“Yes…but, Yes…and, the first disrupts the thoughts flowing while the latter connects an idea already forming.” Peter Margaritis

In today’s episode, Peter Margaritis continues his series on: Take a Load Off: Stress relievers for overwrought leaders. Peter shows how Business Improv is a tool that all leaders need to master to learn how to overcome pressures that come from business.

Awareness is one way that can help you develop confidence and help you overcome stress. Being aware of your environment can help you control your involvement in any situation, enabling you to manage and control your reactions to different triggers.

Being prepared in any circumstance adds a layer of confidence. You may not be able to foresee the unexpected, but you can be ready for the curves that may come your way. Without being prepared, in most cases, you are more concerned about anxieties and the stress of not binge prepared.

As Peter shares with us the rest of the tools he believes can help manage stress for leaders, he gives fantastic examples of different stages that help drive the points home.

S5E49: Unscripted Give and Take: Using Business Improv to Resolve Disputes and Negotiate Deals (Part 2)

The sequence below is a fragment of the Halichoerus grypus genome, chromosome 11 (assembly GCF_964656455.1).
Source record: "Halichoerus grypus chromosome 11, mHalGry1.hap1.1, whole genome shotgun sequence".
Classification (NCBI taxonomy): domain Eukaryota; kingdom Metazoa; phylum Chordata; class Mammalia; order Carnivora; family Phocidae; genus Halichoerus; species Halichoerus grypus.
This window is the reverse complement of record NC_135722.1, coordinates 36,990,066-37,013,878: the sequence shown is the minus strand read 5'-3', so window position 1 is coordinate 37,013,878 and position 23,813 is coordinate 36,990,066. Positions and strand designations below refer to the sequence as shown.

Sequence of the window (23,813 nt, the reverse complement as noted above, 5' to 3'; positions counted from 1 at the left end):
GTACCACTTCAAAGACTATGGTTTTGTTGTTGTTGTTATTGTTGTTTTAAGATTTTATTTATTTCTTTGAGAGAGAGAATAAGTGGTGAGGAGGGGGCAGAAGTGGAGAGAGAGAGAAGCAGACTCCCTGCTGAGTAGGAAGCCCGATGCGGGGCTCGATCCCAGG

“Negotiation is not a fight but a collaboration. Prepare more than memorize.” Peter Margaritis

In today’s episode, Peter Margaritis continues his on Unscripted Give-and-Take and how to use Business Improv to resolve disputes and negotiate deals. Going for an all-in approach is not an excellent way to begin a business with someone you are trying to build a relationship with.

You have the tools you need to have a win-win outcome in a negotiation. The beginning of every conversation is a smile that disarms the other party. Your smile needs to be genuine. You may not get everything you need, but you will get the chance for future business opportunities.

Humanizing the conversation during negotiation creates an atmosphere of calm and respect so that both parties can feel comfortable no matter the outcome. Do not manipulate the other party to get them to make your point. You can show them the benefits of what you are telling them to their goals and agenda, which makes the relationship last longer.